As the financial markets continue to roar with boundless optimism, a look back 30 years ago to a similar bull run paints a much more sobering view.
1987 had been a strong year for the stock market, as it continued the bull market that began in 1982. However, there were some warning signs. There was geopolitical issues related to currency disputes between the United States and Germany. The strong dollar was putting pressure on U.S. exports. Valuation for the stock market had climbed to excessive levels. Rising markets had even prudent portfolio managers who were skeptical of the market advance finding themselves being forced to buy at elevated levels. With no Dodd-Frank or Volker Rule or any other regulatory rules to limit risk, institutions relied on program trading to protect themselves from market weakness. The belief was that it would handle all concerns related to risk management. Eventually, all these variables coalesced to create one of the worst days for the stock market on Oct. 19, 1987.
One could be using the same sentences to describe the current bull market. Geopolitical issues, strong dollar, high valuations, frenzied buying and prospect of easing in regulations. But, one key difference in the current conditions to those seen 1987 is that current economic data reflects strength, not just in the US economy, but globally as well, while in early 1987, economic growth was slowing when inflation was rearing its head. The question is – Will economic strength be enough to sustain the market from a similar correction?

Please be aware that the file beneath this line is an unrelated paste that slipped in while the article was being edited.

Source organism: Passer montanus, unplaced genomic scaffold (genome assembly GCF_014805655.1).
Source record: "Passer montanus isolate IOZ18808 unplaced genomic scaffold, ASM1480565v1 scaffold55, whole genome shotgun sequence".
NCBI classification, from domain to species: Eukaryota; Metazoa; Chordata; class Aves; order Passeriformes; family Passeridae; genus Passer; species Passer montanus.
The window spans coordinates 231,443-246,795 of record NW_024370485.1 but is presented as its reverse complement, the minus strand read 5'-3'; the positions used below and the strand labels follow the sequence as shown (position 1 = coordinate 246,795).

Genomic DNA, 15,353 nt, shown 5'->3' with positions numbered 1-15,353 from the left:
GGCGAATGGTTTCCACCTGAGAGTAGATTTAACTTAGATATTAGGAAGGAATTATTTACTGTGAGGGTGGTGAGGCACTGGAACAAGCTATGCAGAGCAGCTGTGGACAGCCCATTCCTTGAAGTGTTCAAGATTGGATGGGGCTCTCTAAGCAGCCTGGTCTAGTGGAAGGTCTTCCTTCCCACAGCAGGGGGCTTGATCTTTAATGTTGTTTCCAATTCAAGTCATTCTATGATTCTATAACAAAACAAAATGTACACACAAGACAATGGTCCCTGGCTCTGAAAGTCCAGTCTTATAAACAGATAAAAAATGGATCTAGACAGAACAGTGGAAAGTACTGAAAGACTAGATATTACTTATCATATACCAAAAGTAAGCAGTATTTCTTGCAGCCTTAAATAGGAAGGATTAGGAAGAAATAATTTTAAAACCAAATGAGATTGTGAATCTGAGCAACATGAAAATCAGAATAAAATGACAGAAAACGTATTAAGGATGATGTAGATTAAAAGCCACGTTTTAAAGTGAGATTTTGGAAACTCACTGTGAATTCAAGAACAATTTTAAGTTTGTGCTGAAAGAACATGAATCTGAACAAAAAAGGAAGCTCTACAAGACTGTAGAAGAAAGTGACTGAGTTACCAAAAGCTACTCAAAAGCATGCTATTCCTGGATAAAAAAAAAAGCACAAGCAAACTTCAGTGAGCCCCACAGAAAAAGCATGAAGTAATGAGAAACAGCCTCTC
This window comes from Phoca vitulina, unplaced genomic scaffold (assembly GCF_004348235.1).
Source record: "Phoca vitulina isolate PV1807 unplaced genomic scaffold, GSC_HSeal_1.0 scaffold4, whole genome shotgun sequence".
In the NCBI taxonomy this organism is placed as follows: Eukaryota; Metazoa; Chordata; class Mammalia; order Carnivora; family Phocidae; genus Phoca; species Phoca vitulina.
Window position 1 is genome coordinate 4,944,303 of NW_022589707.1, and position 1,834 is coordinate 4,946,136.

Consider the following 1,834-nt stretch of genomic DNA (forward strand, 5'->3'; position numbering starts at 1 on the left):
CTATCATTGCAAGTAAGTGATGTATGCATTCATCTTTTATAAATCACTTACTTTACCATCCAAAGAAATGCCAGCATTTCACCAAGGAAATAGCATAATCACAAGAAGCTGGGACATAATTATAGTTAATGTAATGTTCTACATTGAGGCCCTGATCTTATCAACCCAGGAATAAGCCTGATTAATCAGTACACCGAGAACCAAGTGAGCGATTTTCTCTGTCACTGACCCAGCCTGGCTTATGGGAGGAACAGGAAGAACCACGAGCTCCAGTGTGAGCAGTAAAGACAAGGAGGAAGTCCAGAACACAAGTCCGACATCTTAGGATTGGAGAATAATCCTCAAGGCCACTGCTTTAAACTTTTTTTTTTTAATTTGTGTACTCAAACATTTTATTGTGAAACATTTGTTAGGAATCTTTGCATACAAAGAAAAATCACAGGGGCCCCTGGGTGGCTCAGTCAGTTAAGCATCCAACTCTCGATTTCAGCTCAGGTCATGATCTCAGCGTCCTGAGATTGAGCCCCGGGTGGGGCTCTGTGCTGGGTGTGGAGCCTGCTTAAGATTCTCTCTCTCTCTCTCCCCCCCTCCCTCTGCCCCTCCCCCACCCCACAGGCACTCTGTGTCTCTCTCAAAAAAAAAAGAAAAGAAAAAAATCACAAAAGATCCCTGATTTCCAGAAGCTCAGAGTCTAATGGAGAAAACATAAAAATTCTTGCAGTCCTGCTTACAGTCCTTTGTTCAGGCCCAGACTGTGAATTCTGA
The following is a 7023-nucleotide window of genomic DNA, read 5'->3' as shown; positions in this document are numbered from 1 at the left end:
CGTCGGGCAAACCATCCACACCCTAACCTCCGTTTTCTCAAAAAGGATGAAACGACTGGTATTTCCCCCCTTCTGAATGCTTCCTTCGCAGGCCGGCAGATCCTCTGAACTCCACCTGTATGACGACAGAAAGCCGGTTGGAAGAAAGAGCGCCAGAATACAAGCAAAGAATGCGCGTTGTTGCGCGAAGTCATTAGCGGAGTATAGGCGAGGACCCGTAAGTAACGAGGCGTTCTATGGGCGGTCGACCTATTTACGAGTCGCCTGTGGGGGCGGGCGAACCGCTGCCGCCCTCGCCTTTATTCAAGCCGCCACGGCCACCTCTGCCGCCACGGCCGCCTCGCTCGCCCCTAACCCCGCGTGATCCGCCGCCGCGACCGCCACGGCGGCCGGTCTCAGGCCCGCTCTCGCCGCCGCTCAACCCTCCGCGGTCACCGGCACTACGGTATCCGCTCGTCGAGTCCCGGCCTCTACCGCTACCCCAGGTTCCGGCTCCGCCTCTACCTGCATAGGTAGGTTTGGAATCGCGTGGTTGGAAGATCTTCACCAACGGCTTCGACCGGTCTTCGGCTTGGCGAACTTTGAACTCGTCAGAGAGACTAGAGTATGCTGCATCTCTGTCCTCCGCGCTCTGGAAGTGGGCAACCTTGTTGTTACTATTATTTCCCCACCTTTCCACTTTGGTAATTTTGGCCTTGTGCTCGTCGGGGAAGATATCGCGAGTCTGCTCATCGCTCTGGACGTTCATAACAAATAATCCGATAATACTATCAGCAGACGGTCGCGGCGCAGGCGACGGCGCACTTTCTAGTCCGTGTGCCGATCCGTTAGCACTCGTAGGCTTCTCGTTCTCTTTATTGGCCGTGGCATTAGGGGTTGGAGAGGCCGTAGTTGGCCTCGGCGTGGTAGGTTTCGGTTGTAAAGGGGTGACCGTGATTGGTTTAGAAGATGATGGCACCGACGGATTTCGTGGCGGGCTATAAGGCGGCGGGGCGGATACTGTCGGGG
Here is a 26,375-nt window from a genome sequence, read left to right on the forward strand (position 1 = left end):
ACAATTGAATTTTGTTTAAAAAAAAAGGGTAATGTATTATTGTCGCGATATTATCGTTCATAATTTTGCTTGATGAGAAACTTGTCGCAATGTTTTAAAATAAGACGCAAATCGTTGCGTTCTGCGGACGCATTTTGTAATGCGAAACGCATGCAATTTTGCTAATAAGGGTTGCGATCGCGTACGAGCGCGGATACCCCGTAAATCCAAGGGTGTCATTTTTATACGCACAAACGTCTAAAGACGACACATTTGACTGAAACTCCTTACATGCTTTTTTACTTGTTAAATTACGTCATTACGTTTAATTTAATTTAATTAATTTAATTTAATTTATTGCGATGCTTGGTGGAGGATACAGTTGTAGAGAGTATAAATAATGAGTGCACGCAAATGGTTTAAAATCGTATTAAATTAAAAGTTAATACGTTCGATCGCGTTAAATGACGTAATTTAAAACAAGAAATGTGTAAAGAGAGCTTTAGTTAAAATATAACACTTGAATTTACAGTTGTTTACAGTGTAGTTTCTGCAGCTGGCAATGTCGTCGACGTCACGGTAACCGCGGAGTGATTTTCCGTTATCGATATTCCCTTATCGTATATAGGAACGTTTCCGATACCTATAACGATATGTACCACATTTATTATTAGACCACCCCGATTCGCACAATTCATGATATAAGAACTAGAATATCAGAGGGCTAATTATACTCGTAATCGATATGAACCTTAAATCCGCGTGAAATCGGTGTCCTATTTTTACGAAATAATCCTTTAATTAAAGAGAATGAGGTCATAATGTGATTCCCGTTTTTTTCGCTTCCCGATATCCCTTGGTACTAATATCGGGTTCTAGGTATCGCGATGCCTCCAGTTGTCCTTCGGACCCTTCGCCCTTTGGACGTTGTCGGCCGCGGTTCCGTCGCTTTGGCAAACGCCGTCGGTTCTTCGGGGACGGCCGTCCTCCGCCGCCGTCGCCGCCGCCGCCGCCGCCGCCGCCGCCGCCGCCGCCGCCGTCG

Future Wealth’s View
In portfolio theory, there are two key types of risks – systematic and unsystematic risks. Unsystematic risks refers to specific risks related to a company stock and that could be a new competitor, a regulatory change, a management change or a product recall etc. Systematic risk, also known as market risk, is the uncertainty inherent to the entire market. Interest rates, terrorism, recession and wars, all represent sources of systematic risk.
Unsystematic risks can be reduced through diversification by owning stocks in different companies and in different industries, as well as by owning other types of securities such as Treasuries and Municipal securities or other asset classes. Systematic risks cannot be diversified and is by far the biggest challenge facing every investor today. Trump’s ability to execute tax reform, replace Obamacare, get Congress to pass an infrastructure spending bill, bring jobs back to America are all systematic risks and the outcome of these priorities will decide if the market continues to move higher or not.
Shameless Pitch – At Future Wealth, we use tools to mitigate both systematic and unsystematic risks.
But, for all the backlash he has received, President Trump does deserve an award for reigniting a market that looked already primed for a correction late last year. Speaking of awards, the “Einstein” from PWC who gave the wrong envelope, should be happy that Oscars are held in the US and not in North Korea. He would have been put in front of another specially invited audience much like the Oscars, along with the five others who gave false reports to Kim Jong Un, and would have been executed by anti-aircraft guns.